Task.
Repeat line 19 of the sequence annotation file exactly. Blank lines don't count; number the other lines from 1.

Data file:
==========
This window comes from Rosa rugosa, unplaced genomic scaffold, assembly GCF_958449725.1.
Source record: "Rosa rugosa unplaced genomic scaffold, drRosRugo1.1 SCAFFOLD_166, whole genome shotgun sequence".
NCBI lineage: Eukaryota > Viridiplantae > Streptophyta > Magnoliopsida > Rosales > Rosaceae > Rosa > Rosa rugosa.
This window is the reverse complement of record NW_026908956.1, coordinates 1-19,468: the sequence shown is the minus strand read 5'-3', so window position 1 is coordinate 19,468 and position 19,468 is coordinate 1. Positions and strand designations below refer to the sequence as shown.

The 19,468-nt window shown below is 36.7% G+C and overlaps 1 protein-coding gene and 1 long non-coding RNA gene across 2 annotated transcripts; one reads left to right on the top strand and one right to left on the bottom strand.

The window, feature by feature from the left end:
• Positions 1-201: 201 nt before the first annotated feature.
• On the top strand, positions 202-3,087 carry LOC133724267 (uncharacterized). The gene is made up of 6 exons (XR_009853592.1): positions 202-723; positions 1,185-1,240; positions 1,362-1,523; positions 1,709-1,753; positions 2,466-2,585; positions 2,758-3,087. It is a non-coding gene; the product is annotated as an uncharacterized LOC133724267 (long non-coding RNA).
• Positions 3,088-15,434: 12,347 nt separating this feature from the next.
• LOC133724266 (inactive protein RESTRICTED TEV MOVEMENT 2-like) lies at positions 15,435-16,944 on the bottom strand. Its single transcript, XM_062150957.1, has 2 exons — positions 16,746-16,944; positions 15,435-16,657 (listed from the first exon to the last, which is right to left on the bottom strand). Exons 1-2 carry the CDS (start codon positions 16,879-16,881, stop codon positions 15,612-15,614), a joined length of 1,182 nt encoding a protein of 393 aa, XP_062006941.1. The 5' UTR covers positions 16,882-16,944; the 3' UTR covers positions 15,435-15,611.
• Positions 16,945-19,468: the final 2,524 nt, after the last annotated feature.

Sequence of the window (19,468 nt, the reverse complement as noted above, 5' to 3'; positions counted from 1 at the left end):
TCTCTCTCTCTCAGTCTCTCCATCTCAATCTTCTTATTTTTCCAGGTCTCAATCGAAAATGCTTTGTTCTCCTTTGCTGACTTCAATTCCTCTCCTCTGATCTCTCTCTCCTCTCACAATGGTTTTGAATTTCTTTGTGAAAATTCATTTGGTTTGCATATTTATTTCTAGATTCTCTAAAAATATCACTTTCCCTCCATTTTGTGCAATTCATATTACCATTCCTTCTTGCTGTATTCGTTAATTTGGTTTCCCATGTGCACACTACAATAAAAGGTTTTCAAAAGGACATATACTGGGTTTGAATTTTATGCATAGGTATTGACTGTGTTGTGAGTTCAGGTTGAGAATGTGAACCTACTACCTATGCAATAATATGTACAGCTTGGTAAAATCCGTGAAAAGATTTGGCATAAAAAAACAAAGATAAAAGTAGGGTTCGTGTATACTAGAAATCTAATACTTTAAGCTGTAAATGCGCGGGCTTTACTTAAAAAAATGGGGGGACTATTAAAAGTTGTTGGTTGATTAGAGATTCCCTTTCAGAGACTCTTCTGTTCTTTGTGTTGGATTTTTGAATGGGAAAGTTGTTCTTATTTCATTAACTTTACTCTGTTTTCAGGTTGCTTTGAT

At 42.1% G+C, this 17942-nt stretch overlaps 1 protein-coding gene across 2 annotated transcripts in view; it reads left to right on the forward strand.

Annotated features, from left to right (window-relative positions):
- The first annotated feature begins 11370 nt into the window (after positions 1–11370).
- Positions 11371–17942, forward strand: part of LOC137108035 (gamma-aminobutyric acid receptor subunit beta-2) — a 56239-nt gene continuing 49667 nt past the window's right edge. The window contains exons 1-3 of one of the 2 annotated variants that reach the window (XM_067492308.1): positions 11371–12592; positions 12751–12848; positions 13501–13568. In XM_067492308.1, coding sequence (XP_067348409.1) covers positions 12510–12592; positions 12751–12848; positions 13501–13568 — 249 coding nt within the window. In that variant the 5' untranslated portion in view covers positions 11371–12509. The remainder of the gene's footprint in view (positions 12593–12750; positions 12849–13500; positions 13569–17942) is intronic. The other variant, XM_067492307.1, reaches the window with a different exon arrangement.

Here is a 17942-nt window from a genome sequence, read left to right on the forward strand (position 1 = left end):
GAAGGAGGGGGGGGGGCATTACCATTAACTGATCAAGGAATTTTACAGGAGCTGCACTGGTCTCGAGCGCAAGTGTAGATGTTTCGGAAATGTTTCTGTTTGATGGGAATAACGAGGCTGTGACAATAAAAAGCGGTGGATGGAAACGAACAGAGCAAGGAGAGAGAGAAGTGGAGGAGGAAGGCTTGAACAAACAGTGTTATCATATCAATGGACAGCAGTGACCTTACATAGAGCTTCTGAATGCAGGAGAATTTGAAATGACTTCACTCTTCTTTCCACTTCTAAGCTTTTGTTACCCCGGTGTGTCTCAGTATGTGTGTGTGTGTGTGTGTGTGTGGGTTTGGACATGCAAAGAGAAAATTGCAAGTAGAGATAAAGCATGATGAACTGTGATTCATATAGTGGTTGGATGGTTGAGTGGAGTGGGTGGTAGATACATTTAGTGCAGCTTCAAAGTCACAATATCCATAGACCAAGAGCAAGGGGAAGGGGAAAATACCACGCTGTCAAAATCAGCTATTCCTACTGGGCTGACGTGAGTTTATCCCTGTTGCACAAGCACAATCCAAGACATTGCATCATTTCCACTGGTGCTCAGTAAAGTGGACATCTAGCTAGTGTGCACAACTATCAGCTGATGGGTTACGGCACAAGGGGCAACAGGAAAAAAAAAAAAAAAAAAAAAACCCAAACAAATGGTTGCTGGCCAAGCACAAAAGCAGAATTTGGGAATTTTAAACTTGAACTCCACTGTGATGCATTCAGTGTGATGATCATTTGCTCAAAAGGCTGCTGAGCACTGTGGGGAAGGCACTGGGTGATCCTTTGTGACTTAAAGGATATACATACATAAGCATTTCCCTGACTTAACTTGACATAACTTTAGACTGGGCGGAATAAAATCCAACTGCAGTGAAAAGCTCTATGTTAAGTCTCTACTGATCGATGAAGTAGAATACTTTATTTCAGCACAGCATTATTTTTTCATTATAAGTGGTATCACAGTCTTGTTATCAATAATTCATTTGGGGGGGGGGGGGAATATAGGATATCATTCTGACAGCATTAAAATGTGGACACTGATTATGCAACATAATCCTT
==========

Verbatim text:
GAAGGAGGGGGGGGGGCATTACCATTAACTGATCAAGGAATTTTACAGGAGCTGCACTGGTCTCGAGCGCAAGTGTAGATGTTTCGGAAATGTTTCTGTTTGATGGGAATAACGAGGCTGTGACAATAAAAAGCGGTGGATGGAAACGAACAGAGCAAGGAGAGAGAGAAGTGGAGGAGGAAGGCTTGAACAAACAGTGTTATCATATCAATGGACAGCAGTGACCTTACATAGAGCTTCTGAATGCAGGAGAATTTGAAATGACTTCACTCTTCTTTCCACTTCTAAGCTTTTGTTACCCCGGTGTGTCTCAGTATGTGTGTGTGTGTGTGTGTGTGTGGGTTTGGACATGCAAAGAGAAAATTGCAAGTAGAGATAAAGCATGATGAACTGTGATTCATATAGTGGTTGGATGGTTGAGTGGAGTGGGTGGTAGATACATTTAGTGCAGCTTCAAAGTCACAATATCCATAGACCAAGAGCAAGGGGAAGGGGAAAATACCACGCTGTCAAAATCAGCTATTCCTACTGGGCTGACGTGAGTTTATCCCTGTTGCACAAGCACAATCCAAGACATTGCATCATTTCCACTGGTGCTCAGTAAAGTGGACATCTAGCTAGTGTGCACAACTATCAGCTGATGGGTTACGGCACAAGGGGCAACAGGAAAAAAAAAAAAAAAAAAAAAACCCAAACAAATGGTTGCTGGCCAAGCACAAAAGCAGAATTTGGGAATTTTAAACTTGAACTCCACTGTGATGCATTCAGTGTGATGATCATTTGCTCAAAAGGCTGCTGAGCACTGTGGGGAAGGCACTGGGTGATCCTTTGTGACTTAAAGGATATACATACATAAGCATTTCCCTGACTTAACTTGACATAACTTTAGACTGGGCGGAATAAAATCCAACTGCAGTGAAAAGCTCTATGTTAAGTCTCTACTGATCGATGAAGTAGAATACTTTATTTCAGCACAGCATTATTTTTTCATTATAAGTGGTATCACAGTCTTGTTATCAATAATTCATTTGGGGGGGGGGGGGAATATAGGATATCATTCTGACAGCATTAAAATGTGGACACTGATTATGCAACATAATCCTT